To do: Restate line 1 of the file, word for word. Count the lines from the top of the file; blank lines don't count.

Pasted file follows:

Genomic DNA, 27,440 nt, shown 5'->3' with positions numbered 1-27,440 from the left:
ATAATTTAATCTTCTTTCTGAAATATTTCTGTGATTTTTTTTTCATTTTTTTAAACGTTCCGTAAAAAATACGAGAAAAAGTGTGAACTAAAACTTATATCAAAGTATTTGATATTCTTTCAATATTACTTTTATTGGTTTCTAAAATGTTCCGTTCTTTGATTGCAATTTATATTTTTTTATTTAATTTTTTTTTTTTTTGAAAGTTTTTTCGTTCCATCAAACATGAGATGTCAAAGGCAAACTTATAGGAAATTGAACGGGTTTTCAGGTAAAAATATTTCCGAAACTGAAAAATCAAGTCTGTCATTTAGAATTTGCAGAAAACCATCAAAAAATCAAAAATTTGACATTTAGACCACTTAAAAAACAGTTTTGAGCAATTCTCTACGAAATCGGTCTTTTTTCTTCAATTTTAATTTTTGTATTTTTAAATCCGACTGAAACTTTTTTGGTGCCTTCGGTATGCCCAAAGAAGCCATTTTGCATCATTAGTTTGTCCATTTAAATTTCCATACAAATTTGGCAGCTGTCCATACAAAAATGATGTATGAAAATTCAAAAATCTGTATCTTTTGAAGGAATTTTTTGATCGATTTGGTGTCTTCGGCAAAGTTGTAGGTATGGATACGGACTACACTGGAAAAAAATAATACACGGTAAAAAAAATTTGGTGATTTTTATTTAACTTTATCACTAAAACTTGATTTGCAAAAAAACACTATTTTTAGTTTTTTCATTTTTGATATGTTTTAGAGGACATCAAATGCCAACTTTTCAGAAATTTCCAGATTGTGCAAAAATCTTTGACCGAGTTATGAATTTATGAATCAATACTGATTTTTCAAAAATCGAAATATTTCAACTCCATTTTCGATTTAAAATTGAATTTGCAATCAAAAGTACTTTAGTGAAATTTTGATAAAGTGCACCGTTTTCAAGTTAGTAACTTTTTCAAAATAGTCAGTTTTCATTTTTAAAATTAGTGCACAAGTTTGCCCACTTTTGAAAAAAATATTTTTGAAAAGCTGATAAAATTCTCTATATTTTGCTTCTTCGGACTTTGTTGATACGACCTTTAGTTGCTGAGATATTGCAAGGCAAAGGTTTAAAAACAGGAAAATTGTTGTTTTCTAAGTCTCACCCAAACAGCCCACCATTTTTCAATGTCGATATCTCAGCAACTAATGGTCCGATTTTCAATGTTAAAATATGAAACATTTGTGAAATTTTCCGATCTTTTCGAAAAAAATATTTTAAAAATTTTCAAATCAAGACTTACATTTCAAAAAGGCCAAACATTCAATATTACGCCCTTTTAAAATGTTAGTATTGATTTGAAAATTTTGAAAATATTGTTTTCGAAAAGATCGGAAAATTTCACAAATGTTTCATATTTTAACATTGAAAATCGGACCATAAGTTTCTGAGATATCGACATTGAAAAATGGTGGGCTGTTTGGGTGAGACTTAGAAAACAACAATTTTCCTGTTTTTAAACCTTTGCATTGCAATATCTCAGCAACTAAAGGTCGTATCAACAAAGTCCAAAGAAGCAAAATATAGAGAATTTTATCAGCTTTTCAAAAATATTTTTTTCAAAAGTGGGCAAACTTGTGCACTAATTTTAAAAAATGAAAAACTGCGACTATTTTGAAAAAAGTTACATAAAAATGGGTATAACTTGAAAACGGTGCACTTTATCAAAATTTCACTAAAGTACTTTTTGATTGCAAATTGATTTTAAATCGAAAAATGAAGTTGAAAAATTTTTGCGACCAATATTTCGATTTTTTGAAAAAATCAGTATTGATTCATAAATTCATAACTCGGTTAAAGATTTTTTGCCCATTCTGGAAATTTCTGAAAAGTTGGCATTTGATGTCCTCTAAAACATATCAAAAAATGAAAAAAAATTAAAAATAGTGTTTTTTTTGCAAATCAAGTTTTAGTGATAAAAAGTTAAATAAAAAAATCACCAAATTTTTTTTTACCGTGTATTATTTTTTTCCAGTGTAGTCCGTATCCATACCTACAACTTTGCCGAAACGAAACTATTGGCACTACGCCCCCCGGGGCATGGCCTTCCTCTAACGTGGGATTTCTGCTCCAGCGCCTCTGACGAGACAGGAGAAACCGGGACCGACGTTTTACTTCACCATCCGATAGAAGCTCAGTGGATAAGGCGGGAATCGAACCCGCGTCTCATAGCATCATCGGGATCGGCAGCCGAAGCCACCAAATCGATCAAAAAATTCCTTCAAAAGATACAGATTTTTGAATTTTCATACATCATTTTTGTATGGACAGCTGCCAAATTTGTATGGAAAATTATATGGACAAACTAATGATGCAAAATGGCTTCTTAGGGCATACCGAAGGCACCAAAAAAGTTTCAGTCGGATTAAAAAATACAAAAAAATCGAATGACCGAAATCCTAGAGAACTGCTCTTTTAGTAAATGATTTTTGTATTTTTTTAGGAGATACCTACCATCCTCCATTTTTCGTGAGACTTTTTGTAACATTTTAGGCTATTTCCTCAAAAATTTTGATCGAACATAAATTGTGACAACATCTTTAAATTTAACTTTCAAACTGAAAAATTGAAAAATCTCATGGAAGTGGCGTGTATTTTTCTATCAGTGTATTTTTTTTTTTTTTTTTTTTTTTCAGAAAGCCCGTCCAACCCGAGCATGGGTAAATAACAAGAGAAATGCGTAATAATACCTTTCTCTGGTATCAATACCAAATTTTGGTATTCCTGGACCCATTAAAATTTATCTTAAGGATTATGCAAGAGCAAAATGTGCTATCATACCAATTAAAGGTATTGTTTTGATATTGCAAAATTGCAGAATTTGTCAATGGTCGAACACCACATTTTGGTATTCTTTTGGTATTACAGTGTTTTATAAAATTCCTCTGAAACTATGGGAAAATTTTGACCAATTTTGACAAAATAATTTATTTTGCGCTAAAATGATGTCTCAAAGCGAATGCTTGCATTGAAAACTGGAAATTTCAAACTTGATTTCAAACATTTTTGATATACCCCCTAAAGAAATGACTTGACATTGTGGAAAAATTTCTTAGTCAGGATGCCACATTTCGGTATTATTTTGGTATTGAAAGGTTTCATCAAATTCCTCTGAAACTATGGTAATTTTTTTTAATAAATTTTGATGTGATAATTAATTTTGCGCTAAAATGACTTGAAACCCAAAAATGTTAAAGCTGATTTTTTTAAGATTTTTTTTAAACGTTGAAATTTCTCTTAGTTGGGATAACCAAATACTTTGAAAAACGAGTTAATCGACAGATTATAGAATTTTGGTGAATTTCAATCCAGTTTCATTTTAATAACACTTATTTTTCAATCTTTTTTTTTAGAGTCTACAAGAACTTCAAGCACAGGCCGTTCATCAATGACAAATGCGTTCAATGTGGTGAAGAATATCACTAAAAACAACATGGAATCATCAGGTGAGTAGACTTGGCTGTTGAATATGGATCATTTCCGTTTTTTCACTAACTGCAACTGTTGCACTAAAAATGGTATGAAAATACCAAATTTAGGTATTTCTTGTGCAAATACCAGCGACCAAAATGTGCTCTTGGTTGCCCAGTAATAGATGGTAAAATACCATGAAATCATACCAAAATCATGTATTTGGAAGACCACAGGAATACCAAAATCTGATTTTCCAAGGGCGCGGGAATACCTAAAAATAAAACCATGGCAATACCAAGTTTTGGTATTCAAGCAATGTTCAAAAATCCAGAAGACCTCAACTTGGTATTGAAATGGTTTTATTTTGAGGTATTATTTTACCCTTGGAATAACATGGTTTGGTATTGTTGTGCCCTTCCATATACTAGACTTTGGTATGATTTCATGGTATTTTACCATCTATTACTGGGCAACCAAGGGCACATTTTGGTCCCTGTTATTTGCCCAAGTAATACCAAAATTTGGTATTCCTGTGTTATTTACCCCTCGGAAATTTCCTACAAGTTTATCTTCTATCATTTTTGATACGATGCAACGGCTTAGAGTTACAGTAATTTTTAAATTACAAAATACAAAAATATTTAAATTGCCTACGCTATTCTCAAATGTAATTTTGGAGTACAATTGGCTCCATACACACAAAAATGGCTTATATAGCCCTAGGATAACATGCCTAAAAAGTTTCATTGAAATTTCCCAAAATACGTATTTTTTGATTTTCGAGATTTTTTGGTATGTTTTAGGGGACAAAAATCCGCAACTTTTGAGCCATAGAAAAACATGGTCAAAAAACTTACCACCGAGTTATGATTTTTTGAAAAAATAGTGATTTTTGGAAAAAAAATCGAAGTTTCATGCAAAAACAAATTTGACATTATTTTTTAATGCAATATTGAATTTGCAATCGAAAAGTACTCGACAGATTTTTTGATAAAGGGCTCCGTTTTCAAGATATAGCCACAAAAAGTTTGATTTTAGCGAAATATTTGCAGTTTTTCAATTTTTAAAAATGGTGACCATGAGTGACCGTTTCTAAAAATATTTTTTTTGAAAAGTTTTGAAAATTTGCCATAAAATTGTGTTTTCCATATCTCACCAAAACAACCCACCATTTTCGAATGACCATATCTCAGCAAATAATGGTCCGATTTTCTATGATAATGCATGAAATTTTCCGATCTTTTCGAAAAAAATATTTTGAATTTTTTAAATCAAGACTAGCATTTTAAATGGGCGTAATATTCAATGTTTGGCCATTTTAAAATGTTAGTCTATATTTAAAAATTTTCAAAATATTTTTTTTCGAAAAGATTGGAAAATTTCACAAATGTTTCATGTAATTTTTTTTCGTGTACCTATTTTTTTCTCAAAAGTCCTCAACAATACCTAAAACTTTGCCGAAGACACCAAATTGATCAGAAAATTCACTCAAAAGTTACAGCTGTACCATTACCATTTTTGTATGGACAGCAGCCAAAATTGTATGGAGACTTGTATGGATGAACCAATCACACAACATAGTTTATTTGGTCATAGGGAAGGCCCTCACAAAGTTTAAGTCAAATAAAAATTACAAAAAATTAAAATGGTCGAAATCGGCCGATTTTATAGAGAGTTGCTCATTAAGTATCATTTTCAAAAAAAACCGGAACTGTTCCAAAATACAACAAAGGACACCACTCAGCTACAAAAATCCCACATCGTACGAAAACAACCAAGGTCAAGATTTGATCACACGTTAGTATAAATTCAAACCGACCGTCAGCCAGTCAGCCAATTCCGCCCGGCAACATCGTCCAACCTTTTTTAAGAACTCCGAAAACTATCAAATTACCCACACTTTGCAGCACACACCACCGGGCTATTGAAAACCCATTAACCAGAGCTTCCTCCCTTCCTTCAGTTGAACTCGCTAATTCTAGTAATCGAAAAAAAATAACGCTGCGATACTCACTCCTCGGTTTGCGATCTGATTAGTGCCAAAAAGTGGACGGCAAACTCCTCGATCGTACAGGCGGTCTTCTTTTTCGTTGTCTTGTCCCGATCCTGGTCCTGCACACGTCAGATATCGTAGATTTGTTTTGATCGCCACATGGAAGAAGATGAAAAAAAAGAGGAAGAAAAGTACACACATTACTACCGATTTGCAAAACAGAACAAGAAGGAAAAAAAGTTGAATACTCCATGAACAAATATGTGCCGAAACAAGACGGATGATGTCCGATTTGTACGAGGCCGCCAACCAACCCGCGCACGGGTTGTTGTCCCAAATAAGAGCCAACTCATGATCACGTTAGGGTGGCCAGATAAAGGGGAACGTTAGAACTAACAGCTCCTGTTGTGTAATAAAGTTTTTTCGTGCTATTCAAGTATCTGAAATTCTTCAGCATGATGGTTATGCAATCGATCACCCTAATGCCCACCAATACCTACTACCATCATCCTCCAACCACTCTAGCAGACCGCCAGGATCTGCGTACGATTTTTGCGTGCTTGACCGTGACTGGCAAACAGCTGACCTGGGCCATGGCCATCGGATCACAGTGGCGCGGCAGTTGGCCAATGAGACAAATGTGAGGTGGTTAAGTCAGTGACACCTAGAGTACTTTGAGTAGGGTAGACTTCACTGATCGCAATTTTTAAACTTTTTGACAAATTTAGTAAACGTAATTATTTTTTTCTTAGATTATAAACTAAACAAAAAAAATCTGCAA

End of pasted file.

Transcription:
Genomic DNA, 27,440 nt, shown 5'->3' with positions numbered 1-27,440 from the left: